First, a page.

If one critic is unable or unwilling to critique the work instead of the writer, it is the writer’s option to speak with him or her privately (and calmly) or the group’s option to either educate her or exclude her from the critique process. In a democratic group, this may be difficult. A large critique group may wish to appoint temporary leaders to whom fall such confrontational tasks as well as routine tasks such as scheduling meetings. Some groups may confront a poor critic en masse. Other groups dodge the bullet and pretend to disband, reconvening without the offending member. Still others may devote an entire meeting to refreshing their critique skills, hoping she’ll get the hint.
Remember that each critique, whether it is valid or cruel, is something which the writer asked for, and on which the giver spent his or her time. If the writer disagrees with a critique, s/he can ignore its suggestions. If it criticizes the writer rather than the writing, throw it away.
Running The Critique Group
A leaderless group may be fortunate enough to have one or more members who handle its business reliably. They provide free updated mailing/phone/e-mail lists of members, make calls when a scheduled meeting is canceled or moved, reserve the meeting place as required, and see that the bill for meeting space or food and drink is fairly shared and paid. A small group runs itself with one such member or several others each assuming a single task.
In a large group, establishing a phone tree (so each member knows who s/he is to contact) and/or creating a website where cancellations can be posted is smart. So is appointing a single person everyone else contacts in the event that the meeting may be canceled due to bad weather or other emergencies.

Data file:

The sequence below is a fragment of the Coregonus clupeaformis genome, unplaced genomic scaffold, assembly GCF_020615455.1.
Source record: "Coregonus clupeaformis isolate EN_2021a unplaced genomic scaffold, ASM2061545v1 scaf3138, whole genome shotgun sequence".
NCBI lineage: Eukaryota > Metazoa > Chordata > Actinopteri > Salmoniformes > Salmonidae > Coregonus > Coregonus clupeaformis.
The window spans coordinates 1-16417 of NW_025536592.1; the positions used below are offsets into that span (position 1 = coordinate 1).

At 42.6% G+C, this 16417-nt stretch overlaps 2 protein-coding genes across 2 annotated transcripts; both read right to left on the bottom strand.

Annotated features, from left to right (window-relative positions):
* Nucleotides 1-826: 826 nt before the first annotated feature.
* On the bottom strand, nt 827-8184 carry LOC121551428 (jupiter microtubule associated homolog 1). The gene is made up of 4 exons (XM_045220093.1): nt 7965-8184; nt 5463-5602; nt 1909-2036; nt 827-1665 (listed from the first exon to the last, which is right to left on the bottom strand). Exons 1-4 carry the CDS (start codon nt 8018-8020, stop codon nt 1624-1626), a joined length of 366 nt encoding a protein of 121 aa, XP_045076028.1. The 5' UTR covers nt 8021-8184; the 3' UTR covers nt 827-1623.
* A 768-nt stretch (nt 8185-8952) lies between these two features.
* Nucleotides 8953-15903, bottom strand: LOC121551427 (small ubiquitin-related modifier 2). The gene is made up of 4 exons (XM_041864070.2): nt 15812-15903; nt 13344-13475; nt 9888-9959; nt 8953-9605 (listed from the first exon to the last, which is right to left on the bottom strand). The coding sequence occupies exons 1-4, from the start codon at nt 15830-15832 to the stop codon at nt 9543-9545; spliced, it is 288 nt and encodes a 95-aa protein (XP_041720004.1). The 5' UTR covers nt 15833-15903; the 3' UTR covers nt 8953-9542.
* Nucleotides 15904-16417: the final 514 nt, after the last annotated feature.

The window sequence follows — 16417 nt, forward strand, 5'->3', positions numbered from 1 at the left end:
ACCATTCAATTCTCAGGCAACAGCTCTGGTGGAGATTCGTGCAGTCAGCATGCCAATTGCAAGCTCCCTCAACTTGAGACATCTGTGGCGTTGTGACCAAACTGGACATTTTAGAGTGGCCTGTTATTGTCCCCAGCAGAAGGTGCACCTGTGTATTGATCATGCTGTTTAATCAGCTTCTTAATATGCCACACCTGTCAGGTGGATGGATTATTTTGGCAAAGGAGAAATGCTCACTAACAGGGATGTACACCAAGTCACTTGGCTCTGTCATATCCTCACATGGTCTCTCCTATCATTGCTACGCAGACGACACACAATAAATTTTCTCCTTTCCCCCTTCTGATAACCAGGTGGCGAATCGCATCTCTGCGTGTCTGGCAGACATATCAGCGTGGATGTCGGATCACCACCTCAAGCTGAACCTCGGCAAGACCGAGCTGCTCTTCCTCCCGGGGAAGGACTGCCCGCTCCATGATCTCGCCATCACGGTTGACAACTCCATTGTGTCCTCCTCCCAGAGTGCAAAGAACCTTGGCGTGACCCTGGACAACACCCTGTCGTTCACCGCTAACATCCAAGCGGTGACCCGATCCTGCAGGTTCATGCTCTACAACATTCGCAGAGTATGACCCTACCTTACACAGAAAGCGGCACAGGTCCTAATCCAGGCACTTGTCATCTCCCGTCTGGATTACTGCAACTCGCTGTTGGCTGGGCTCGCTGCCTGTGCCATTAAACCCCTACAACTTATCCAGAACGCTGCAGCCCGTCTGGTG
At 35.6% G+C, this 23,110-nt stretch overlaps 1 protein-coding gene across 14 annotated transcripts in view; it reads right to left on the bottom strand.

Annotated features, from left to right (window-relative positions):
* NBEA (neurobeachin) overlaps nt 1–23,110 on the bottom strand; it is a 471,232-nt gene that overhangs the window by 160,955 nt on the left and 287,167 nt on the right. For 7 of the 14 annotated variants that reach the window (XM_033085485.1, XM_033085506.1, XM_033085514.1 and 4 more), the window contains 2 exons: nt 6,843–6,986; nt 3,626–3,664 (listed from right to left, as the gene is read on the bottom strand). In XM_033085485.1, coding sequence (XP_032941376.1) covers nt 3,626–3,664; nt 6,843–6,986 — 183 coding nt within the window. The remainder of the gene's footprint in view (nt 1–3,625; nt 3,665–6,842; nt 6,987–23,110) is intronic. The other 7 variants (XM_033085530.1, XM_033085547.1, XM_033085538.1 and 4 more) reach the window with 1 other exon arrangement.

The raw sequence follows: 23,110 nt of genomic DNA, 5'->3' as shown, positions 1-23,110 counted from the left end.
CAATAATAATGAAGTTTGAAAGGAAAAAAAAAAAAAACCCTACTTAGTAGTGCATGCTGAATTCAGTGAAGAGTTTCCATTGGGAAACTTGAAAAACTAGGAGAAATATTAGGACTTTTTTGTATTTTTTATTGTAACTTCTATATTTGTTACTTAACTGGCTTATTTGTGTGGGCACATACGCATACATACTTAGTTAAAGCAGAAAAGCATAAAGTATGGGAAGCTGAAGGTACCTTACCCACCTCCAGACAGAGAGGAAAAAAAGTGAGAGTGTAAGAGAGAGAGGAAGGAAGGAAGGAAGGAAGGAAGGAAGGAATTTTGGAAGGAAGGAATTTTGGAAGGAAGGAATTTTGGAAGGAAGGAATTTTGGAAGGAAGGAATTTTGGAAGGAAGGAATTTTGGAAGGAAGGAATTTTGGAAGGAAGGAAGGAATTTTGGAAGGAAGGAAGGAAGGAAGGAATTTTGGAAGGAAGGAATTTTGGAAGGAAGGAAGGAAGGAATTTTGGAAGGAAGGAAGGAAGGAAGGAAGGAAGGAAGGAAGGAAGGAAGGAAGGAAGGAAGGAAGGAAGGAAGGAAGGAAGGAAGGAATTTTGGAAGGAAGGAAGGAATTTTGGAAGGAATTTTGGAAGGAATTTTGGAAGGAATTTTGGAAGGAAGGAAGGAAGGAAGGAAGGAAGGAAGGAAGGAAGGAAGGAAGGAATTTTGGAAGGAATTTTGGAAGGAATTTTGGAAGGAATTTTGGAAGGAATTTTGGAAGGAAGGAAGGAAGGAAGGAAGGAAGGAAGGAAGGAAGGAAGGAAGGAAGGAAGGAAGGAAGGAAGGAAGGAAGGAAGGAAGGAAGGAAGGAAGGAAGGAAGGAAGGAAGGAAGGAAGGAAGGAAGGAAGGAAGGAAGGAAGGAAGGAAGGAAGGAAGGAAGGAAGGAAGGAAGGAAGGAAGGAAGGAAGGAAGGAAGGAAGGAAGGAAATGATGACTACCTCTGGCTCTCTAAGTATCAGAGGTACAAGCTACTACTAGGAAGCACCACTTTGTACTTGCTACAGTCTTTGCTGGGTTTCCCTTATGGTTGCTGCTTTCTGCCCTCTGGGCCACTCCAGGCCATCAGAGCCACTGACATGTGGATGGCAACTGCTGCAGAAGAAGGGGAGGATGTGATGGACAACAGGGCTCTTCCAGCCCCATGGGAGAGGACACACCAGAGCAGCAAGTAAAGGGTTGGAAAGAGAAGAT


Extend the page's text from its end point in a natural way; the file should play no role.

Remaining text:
Lacking volunteers, members can take turns being the leader who gets all the jobs, large and small. She might be reimbursed for her efforts by the others paying all or part of her share of costs, especially if the job is unpleasant (such as ejecting a member) or time-consuming.
The group should discuss whether and under what conditions it will accept additional members before anyone asks to join it. Some groups are completely open. A few are open to people who meet certain qualifications such as membership in an organization or enrollment in a writing course.
The more selective groups ask would-be newcomers to submit a short writing sample and to attend a meeting. They may exclude those whose basic writing skills are far below the group’s. Potential members may find that they are not yet confident enough of themselves as writers or critics to participate in a critique group, once they’ve seen one in action.
Depending on your group’s size and interests, you can schedule field trips to places which will help you all meet your writing goals.
A member of your group can take a class, or go on a police ride-along, and share her notes and knowledge with you all.
The group can invite guests to share a bit of their expertise and agree to answer questions. Since many writers are somewhat shy, this can be the easiest way to approach professionals for their advice, and many will offer email or phone numbers for future questions.
Groups can share resources. Members can bring lists of reference books, so future loans can be arranged. They can assemble lists of friends and family and what they’re knowledgeable about--maybe you do have a connection with someone in auto racing, or law enforcement.
Best of all, a good group will help its writers celebrate their ups and support them through their downs.
Maryn, who'd love to add three members to hers